There are only two things in a South African’s life that are certain; death and taxes.
A recent client engagement provided the motivation behind this article, given the fact that they would need to pay away 6% of their total investment capital, in order to effect the changes required. However, lets first explain what Capital Gains Tax (CGT) Harvesting is.
This topic has not been covered sufficiently in South Africa to date, despite the material impact that it can have on clients’ investments over time.
Fortunately, CGT Harvesting is a standard part of our value proposition.
What do we know about CGT in South Africa?
- It is certain, both during and post your life!
- CGT is not a separate tax and forms part of Income Tax.
- CGT will be triggered when one makes a profit when selling an asset (an asset for example is an investment). The tax is calculated on the profit made on the asset and not the selling price, as is so often thought.
- 80% of the “gain” of an asset housed in a company or trust, must be included in the relevant entity’s tax return
- 40% of the “gain” of an asset in the hands of an individual, must be included in the individuals tax return.
- Annual “tax-free” (abatement) amount of R40 000 for individuals.
Direct Vs Unitised Investments
In remaining true to our “advice only” business model, Harbour Wealth avoids unitised investments, preferring to build direct investment strategies. This not only removes a layer of fees and allows for greater asset management flexibility but has the added advantage of harvesting CGT over time.
In the case of an investor holding a collective investment scheme (unit trust), they will eventually be taxed on the profit made on the unit price. The investment changes that occur within the unit trust, all occur within the “unit”, and as such, do not attract CGT at the time of the transaction. Instead, the CGT begins to accumulate annually in the unit price, until it is sold or switched out of.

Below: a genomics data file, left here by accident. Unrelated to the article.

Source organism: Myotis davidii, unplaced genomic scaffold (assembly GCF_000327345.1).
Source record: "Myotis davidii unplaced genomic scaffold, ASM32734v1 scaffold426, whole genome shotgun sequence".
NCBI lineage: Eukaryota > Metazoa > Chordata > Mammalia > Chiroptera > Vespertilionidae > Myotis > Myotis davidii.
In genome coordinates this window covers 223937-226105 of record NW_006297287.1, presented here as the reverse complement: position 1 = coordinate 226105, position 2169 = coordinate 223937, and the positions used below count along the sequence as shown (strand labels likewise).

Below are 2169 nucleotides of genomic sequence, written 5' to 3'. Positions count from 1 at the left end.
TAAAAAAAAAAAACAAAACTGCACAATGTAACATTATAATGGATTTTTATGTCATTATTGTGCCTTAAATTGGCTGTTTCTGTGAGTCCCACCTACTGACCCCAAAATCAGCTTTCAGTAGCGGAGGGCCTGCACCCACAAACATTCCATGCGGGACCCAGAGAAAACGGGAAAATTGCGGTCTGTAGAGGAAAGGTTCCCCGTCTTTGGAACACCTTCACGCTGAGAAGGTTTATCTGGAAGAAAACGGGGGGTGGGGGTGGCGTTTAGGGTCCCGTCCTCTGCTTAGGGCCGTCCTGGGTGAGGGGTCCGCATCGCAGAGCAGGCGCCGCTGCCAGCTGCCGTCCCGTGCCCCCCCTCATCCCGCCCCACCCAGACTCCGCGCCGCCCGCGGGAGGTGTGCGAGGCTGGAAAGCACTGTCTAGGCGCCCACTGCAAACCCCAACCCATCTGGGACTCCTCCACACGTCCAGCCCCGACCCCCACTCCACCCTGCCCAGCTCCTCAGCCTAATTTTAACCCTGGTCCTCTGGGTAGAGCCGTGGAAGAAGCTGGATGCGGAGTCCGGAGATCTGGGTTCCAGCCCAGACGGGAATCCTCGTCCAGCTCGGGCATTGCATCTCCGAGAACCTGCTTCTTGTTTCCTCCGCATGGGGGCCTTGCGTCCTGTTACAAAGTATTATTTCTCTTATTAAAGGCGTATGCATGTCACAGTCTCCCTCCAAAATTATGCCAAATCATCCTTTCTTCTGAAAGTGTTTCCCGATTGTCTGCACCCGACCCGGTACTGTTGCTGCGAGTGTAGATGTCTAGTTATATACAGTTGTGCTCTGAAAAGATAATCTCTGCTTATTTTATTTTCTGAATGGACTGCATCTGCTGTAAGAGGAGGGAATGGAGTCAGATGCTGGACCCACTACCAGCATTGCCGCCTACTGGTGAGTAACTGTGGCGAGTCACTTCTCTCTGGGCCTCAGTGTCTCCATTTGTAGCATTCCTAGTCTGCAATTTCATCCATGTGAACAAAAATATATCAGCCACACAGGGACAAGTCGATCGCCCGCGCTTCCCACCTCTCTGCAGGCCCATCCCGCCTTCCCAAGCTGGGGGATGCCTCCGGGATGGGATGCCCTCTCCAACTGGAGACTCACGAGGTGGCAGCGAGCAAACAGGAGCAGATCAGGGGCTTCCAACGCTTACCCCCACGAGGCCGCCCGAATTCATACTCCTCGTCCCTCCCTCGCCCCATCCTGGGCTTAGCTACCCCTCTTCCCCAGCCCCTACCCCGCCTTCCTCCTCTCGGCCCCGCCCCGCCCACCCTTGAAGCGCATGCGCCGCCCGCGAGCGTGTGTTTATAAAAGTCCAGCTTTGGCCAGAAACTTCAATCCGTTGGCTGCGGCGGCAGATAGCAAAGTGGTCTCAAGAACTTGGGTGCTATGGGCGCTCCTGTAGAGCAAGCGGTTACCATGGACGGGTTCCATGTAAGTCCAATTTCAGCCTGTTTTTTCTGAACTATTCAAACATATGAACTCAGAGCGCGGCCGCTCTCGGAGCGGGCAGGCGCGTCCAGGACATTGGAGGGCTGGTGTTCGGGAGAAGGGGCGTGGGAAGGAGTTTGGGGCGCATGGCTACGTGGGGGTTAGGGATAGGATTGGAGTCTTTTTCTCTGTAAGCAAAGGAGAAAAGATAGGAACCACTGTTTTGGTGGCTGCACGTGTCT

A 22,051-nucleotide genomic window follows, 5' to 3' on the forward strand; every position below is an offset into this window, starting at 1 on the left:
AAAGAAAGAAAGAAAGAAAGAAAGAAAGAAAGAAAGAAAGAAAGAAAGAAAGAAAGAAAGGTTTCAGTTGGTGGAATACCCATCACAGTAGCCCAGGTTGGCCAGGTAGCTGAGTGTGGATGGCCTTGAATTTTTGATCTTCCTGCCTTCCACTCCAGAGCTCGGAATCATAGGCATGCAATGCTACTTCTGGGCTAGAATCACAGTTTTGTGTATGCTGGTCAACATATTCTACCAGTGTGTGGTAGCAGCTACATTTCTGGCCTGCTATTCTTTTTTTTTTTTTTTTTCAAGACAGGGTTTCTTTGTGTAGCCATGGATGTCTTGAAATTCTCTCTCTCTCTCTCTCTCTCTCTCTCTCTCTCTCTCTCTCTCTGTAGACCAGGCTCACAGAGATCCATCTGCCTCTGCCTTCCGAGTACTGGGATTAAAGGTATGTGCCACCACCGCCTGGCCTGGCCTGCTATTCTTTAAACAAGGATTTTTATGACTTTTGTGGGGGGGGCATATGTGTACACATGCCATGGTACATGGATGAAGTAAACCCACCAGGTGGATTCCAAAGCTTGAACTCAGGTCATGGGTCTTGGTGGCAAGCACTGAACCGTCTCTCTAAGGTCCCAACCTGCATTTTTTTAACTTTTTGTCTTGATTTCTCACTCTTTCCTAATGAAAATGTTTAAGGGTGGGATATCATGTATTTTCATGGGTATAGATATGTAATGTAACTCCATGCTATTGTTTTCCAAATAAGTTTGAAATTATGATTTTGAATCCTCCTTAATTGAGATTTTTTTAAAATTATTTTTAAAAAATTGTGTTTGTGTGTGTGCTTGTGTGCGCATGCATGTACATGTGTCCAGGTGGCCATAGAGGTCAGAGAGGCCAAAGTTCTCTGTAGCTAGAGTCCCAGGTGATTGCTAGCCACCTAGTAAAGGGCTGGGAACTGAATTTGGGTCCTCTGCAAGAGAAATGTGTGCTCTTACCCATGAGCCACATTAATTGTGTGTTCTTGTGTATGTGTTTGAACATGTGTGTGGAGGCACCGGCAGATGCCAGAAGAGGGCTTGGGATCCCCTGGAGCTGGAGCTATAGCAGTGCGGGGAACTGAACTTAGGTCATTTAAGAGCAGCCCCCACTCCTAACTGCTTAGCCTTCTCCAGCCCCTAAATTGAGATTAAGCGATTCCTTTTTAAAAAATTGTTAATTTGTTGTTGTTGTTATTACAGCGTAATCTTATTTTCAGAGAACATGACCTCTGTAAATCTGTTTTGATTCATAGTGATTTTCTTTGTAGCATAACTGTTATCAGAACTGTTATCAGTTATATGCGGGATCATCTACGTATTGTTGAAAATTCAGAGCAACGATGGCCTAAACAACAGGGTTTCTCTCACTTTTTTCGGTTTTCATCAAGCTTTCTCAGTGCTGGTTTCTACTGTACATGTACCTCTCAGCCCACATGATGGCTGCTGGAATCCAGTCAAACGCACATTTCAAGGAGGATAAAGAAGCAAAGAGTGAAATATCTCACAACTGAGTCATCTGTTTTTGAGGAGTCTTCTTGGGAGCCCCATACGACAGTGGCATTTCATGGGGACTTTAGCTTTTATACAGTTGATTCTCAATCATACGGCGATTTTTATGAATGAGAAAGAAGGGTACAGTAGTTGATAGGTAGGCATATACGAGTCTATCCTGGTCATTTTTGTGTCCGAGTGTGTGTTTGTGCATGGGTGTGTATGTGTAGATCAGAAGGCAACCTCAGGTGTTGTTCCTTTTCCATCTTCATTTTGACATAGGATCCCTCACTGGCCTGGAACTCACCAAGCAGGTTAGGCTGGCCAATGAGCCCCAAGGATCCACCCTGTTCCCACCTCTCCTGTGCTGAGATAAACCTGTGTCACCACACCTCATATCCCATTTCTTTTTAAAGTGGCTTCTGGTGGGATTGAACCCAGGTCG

This invariably creates a financial barrier (CGT amount) for clients, who will often prefer to stay in a substandard investment, just to avoid having to pay an amount to the receiver.
A direct investment strategy does not have a unit price and the investor owns the underlying assets directly. This results in a CGT event occurring whenever one of the investments are sold for a profit. It is not deferred ‒ within the unit price ‒ to a later date.
It is important to state, at this point, that the ability to ‘CGT Harvest’ from our investment strategies, remains an attractive by-product of our process, but not the focus. The change in any underlying asset mix, which in turn may trigger a CGT event, is only ever initiated by “idea meritocracy” – an idea or change in asset mix that results in the best outcome for the client.
This is not to be confused with Tax Loss Harvesting, most common in the US, where loss leading investments are sold and rebought in a few minutes apart in a single tax year, to offset some of one’s personal tax.
Undermining Best Practice
Let’s revisit our client’s situation the fact that they would need to pay away 6% of their total investment capital. The CGT had accrued over a 13-year period, as no structural investment changes were ever made. The 6% is a bitter pill for anyone to swallow, and so it became the focal point, instead of a “best idea meritocracy” for their portfolio. It had cemented into a real and measurable cost to the client’s portfolio.
This CGT barrier would not have existed had the client been invested in direct strategies, saving them 6% of their total capital in this instance, and removing the barrier to much needed changes in their portfolio.
Each time our investment team conducts a rebalance within our strategies, it has the effect of increasing our investors’ base cost and allows for the use of each taxpayer’s annual CGT abatement of R40 000.
Simply, over ten years a member could benefit from as much as a R400,000 (R40,000 x 10 years) capital gain exemption, as opposed to the traditional buy and hold unitised investment, where accumulated capital gains invariably occur in a single tax year, losing the 9 years (R360 000) in possible CGT abatements.
In the South African fiscal context, it is hard not to believe that CGT will be increased at some point soon. The ability to mitigate meaningfully against this, and in many cases remove this cost in its’ entirety, makes CGT harvesting an essential consideration for our clients.
If you require professional financial advice, contact one of our qualified independent Financial Advisors at www.harbourwealth.co.za